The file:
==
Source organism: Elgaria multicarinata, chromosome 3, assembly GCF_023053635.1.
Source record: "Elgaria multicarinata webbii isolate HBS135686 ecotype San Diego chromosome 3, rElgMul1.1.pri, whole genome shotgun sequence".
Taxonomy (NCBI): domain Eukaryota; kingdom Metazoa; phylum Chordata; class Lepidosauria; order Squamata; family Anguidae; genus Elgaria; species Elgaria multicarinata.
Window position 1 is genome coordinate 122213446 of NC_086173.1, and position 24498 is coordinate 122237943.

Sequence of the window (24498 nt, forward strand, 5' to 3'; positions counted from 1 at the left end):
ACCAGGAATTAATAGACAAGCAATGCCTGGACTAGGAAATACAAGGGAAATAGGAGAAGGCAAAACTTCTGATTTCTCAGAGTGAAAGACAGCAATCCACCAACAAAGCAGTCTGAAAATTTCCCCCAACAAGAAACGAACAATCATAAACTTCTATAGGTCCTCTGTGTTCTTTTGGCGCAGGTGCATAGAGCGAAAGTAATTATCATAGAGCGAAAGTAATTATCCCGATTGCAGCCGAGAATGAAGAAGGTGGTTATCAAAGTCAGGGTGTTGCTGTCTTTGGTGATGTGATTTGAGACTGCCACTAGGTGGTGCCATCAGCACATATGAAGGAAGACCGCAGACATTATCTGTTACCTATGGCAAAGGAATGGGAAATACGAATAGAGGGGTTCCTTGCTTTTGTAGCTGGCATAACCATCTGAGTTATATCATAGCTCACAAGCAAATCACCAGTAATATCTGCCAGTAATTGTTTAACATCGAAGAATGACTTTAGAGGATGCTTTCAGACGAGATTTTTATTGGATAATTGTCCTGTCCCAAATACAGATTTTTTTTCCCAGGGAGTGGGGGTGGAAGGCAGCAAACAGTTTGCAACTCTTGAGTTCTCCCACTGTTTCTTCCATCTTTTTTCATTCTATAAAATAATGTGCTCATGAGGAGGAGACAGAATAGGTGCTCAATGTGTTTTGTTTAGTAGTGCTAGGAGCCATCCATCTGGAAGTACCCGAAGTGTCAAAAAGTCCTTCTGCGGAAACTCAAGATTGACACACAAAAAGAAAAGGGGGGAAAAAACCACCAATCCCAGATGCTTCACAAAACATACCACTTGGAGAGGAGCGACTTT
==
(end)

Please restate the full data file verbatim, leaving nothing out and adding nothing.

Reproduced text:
Source organism: Elgaria multicarinata, chromosome 3, assembly GCF_023053635.1.
Source record: "Elgaria multicarinata webbii isolate HBS135686 ecotype San Diego chromosome 3, rElgMul1.1.pri, whole genome shotgun sequence".
Taxonomy (NCBI): domain Eukaryota; kingdom Metazoa; phylum Chordata; class Lepidosauria; order Squamata; family Anguidae; genus Elgaria; species Elgaria multicarinata.
Window position 1 is genome coordinate 122213446 of NC_086173.1, and position 24498 is coordinate 122237943.

Sequence of the window (24498 nt, forward strand, 5' to 3'; positions counted from 1 at the left end):
ACCAGGAATTAATAGACAAGCAATGCCTGGACTAGGAAATACAAGGGAAATAGGAGAAGGCAAAACTTCTGATTTCTCAGAGTGAAAGACAGCAATCCACCAACAAAGCAGTCTGAAAATTTCCCCCAACAAGAAACGAACAATCATAAACTTCTATAGGTCCTCTGTGTTCTTTTGGCGCAGGTGCATAGAGCGAAAGTAATTATCATAGAGCGAAAGTAATTATCCCGATTGCAGCCGAGAATGAAGAAGGTGGTTATCAAAGTCAGGGTGTTGCTGTCTTTGGTGATGTGATTTGAGACTGCCACTAGGTGGTGCCATCAGCACATATGAAGGAAGACCGCAGACATTATCTGTTACCTATGGCAAAGGAATGGGAAATACGAATAGAGGGGTTCCTTGCTTTTGTAGCTGGCATAACCATCTGAGTTATATCATAGCTCACAAGCAAATCACCAGTAATATCTGCCAGTAATTGTTTAACATCGAAGAATGACTTTAGAGGATGCTTTCAGACGAGATTTTTATTGGATAATTGTCCTGTCCCAAATACAGATTTTTTTTCCCAGGGAGTGGGGGTGGAAGGCAGCAAACAGTTTGCAACTCTTGAGTTCTCCCACTGTTTCTTCCATCTTTTTTCATTCTATAAAATAATGTGCTCATGAGGAGGAGACAGAATAGGTGCTCAATGTGTTTTGTTTAGTAGTGCTAGGAGCCATCCATCTGGAAGTACCCGAAGTGTCAAAAAGTCCTTCTGCGGAAACTCAAGATTGACACACAAAAAGAAAAGGGGGGAAAAAACCACCAATCCCAGATGCTTCACAAAACATACCACTTGGAGAGGAGCGACTTT